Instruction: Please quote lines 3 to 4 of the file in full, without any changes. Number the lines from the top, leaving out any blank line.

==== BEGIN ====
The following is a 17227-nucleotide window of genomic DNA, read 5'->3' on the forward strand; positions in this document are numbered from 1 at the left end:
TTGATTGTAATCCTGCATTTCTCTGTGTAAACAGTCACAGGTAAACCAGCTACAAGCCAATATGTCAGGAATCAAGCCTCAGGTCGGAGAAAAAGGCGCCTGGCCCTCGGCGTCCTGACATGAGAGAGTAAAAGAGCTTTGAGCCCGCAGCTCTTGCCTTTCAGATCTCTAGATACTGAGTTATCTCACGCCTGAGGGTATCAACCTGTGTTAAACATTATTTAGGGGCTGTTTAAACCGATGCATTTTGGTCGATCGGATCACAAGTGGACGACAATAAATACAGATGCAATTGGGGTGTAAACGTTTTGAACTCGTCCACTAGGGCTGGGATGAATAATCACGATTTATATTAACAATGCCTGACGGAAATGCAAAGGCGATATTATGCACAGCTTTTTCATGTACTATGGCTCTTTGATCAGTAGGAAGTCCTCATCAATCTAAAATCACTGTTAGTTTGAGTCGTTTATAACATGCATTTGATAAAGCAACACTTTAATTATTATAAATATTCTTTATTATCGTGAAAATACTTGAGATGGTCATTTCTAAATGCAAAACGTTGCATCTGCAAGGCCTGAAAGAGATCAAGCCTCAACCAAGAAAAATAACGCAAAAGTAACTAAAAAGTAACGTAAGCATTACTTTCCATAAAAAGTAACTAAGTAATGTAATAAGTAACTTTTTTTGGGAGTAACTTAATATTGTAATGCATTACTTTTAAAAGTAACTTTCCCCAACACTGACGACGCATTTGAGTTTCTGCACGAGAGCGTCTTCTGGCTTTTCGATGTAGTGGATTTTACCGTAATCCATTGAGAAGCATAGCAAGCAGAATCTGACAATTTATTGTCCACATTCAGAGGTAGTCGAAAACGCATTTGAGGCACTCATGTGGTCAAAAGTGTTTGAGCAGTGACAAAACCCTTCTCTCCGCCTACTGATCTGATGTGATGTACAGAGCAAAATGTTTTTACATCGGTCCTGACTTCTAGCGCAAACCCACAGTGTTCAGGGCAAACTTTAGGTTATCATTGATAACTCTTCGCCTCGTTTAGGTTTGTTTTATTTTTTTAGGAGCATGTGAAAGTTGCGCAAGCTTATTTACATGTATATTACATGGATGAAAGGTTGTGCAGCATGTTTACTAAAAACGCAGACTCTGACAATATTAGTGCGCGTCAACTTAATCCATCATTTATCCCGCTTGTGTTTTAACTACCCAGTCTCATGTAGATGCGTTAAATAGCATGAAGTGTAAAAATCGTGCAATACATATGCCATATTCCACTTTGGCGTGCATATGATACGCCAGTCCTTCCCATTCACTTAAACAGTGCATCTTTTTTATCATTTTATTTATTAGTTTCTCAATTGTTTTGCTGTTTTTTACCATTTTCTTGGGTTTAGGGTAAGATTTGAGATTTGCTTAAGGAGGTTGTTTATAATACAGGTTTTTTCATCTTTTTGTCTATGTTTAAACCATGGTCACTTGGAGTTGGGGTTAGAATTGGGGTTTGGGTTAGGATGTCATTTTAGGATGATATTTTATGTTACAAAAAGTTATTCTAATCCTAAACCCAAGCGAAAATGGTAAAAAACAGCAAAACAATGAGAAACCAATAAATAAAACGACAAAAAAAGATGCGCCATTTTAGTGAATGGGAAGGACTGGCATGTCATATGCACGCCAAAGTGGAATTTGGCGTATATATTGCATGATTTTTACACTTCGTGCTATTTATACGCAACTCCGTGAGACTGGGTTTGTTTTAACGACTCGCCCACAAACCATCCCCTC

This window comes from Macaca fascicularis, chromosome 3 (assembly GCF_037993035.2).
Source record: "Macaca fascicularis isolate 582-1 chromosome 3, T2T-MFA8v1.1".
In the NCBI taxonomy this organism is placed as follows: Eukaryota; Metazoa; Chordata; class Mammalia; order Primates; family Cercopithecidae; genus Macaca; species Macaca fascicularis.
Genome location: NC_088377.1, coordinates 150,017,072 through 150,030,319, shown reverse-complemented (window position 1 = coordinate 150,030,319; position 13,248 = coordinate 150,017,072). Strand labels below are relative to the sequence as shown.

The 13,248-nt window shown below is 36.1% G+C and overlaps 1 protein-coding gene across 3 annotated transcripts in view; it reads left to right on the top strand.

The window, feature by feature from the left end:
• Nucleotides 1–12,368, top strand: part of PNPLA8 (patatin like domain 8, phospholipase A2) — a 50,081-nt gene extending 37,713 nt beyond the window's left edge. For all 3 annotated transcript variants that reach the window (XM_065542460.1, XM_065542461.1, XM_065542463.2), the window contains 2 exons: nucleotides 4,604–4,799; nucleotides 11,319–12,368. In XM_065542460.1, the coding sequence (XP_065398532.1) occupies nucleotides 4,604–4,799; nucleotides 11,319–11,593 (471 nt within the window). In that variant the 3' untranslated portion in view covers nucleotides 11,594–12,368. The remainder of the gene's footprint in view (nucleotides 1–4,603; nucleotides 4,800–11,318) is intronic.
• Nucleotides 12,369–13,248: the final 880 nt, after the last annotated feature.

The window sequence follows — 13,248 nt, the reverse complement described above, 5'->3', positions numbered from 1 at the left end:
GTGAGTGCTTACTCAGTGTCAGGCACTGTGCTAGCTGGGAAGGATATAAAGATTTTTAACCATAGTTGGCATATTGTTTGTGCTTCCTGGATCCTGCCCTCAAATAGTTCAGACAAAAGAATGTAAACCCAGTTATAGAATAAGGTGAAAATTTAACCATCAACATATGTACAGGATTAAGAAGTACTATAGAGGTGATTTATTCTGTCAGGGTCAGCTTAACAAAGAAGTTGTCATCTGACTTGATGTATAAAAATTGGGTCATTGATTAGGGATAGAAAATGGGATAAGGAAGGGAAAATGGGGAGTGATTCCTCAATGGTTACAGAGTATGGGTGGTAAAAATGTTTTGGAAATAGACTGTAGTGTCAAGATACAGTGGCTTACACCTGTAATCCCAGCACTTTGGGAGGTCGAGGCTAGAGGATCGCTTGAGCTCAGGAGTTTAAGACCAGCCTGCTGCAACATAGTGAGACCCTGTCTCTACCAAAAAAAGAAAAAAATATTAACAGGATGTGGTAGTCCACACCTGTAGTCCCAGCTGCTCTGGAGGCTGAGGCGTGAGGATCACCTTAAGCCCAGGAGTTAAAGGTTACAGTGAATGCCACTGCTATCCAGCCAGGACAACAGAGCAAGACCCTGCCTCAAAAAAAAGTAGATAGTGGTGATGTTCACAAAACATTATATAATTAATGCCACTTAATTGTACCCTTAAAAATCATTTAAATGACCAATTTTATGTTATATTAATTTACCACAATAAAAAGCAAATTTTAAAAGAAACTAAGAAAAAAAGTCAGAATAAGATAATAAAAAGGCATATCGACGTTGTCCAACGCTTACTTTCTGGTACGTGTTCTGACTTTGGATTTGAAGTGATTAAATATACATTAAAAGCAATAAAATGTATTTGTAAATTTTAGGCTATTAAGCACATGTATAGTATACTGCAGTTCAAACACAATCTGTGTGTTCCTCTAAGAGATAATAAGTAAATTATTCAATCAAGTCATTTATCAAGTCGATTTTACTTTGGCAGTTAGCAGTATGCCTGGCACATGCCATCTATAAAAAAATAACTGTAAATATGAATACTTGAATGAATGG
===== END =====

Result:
This window comes from Macaca fascicularis, chromosome 3 (assembly GCF_037993035.2).
Source record: "Macaca fascicularis isolate 582-1 chromosome 3, T2T-MFA8v1.1".